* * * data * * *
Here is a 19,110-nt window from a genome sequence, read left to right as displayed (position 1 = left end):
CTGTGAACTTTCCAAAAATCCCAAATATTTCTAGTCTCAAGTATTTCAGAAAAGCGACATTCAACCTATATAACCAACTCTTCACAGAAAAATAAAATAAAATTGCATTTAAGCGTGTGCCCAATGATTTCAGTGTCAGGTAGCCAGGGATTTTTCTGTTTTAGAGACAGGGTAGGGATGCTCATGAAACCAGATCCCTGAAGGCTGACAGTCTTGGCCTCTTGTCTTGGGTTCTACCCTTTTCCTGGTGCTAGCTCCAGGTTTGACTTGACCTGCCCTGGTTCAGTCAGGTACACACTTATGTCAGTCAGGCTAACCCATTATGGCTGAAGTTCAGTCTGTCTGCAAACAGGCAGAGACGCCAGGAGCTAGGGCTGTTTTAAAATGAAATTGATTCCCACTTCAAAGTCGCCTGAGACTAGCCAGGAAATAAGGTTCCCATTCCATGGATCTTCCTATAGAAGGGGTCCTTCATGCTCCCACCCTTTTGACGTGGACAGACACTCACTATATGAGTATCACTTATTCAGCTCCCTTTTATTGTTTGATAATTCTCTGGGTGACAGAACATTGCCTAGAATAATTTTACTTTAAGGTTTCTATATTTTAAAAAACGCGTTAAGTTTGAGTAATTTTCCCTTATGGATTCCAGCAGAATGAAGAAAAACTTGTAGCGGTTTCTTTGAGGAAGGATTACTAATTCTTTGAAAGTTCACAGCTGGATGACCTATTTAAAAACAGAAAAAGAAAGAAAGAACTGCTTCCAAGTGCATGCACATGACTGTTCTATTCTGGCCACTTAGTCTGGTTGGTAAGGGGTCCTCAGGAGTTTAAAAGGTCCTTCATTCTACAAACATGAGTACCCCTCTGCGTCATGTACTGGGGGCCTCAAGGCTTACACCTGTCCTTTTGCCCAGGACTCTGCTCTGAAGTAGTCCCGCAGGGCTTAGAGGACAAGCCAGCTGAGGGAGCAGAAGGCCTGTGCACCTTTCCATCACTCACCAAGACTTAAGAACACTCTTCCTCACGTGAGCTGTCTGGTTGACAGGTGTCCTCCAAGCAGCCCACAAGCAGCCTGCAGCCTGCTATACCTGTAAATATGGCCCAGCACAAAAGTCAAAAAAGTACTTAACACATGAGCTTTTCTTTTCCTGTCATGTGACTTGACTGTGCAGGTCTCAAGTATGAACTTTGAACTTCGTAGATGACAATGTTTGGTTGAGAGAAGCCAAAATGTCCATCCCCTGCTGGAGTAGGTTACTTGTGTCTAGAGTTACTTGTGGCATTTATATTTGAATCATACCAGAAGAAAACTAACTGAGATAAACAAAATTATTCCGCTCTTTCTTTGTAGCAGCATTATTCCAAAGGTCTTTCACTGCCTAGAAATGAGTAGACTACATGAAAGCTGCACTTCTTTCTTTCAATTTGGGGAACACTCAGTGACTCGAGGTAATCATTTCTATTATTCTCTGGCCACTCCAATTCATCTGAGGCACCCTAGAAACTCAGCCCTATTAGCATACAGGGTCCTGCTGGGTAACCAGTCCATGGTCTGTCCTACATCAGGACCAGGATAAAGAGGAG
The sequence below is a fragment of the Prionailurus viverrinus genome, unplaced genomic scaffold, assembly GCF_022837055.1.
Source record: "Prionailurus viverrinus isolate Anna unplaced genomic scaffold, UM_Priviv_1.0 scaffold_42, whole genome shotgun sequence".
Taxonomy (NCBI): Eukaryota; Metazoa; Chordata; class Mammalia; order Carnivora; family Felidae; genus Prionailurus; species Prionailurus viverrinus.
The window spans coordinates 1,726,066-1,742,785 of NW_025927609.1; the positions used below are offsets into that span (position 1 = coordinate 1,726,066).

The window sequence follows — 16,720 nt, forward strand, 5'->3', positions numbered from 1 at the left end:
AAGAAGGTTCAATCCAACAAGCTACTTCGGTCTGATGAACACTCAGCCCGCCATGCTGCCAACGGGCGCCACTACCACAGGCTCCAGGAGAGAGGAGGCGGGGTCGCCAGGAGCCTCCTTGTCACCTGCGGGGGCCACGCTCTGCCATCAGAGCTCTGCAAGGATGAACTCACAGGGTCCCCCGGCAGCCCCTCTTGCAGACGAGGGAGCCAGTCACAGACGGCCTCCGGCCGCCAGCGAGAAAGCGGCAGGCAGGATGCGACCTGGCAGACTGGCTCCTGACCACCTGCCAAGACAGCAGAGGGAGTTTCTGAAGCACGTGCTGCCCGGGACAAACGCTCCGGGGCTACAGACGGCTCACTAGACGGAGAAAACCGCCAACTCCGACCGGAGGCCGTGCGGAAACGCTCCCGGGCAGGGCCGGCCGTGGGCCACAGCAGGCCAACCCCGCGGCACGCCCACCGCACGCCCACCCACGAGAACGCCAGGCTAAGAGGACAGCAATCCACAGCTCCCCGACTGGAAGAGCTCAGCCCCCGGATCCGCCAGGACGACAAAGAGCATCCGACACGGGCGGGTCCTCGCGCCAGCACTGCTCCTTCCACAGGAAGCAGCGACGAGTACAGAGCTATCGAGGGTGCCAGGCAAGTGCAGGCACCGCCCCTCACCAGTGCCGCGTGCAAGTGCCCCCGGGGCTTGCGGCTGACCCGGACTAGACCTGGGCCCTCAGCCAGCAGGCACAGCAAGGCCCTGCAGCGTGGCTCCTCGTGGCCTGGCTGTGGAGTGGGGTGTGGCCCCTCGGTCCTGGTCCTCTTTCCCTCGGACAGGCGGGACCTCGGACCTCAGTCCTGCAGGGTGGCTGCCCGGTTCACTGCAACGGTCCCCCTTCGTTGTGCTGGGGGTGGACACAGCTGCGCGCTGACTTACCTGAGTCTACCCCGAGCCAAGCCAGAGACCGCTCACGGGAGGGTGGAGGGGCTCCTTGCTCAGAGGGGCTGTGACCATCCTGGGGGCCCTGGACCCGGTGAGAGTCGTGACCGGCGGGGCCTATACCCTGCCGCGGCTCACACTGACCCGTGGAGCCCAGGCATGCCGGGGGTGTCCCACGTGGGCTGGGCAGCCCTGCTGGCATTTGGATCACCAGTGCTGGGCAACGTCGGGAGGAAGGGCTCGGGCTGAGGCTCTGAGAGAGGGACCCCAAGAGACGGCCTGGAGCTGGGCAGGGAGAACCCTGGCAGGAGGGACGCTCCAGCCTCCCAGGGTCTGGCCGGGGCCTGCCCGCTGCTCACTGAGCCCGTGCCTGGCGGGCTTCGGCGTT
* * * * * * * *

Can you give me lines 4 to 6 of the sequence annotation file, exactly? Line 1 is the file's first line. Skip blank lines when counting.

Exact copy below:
Source record: "Prionailurus viverrinus isolate Anna unplaced genomic scaffold, UM_Priviv_1.0 scaffold_42, whole genome shotgun sequence".
Taxonomy (NCBI): Eukaryota; Metazoa; Chordata; class Mammalia; order Carnivora; family Felidae; genus Prionailurus; species Prionailurus viverrinus.
The window spans coordinates 1,726,066-1,742,785 of NW_025927609.1; the positions used below are offsets into that span (position 1 = coordinate 1,726,066).